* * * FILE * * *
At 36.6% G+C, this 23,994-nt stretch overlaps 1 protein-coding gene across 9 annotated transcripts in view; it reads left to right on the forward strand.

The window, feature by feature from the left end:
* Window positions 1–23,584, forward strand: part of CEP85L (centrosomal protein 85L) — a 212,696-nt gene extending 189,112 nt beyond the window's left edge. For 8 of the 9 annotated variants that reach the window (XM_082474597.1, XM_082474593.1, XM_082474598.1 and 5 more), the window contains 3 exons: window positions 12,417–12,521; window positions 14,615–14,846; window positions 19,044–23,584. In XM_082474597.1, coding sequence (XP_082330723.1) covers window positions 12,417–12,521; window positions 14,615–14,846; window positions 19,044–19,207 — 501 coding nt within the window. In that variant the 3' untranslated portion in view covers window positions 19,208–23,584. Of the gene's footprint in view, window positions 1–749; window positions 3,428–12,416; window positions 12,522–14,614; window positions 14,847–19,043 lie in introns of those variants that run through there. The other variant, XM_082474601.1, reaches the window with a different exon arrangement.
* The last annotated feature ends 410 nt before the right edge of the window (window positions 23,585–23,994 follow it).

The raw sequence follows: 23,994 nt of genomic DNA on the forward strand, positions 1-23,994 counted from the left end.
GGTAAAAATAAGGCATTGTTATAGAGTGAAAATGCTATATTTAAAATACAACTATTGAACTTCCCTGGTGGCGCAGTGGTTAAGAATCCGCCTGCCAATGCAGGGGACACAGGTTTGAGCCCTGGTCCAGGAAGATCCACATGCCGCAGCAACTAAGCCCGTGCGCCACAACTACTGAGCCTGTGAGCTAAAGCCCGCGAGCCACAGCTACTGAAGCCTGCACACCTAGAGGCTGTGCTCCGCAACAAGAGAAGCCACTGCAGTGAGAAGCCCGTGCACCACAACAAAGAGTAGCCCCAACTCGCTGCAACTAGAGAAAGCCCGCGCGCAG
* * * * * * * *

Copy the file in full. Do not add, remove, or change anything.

At 36.6% G+C, this 23,994-nt stretch overlaps 1 protein-coding gene across 9 annotated transcripts in view; it reads left to right on the forward strand.

The window, feature by feature from the left end:
* Window positions 1–23,584, forward strand: part of CEP85L (centrosomal protein 85L) — a 212,696-nt gene extending 189,112 nt beyond the window's left edge. For 8 of the 9 annotated variants that reach the window (XM_082474597.1, XM_082474593.1, XM_082474598.1 and 5 more), the window contains 3 exons: window positions 12,417–12,521; window positions 14,615–14,846; window positions 19,044–23,584. In XM_082474597.1, coding sequence (XP_082330723.1) covers window positions 12,417–12,521; window positions 14,615–14,846; window positions 19,044–19,207 — 501 coding nt within the window. In that variant the 3' untranslated portion in view covers window positions 19,208–23,584. Of the gene's footprint in view, window positions 1–749; window positions 3,428–12,416; window positions 12,522–14,614; window positions 14,847–19,043 lie in introns of those variants that run through there. The other variant, XM_082474601.1, reaches the window with a different exon arrangement.
* The last annotated feature ends 410 nt before the right edge of the window (window positions 23,585–23,994 follow it).

The raw sequence follows: 23,994 nt of genomic DNA on the forward strand, positions 1-23,994 counted from the left end.
GGTAAAAATAAGGCATTGTTATAGAGTGAAAATGCTATATTTAAAATACAACTATTGAACTTCCCTGGTGGCGCAGTGGTTAAGAATCCGCCTGCCAATGCAGGGGACACAGGTTTGAGCCCTGGTCCAGGAAGATCCACATGCCGCAGCAACTAAGCCCGTGCGCCACAACTACTGAGCCTGTGAGCTAAAGCCCGCGAGCCACAGCTACTGAAGCCTGCACACCTAGAGGCTGTGCTCCGCAACAAGAGAAGCCACTGCAGTGAGAAGCCCGTGCACCACAACAAAGAGTAGCCCCAACTCGCTGCAACTAGAGAAAGCCCGCGCGCAG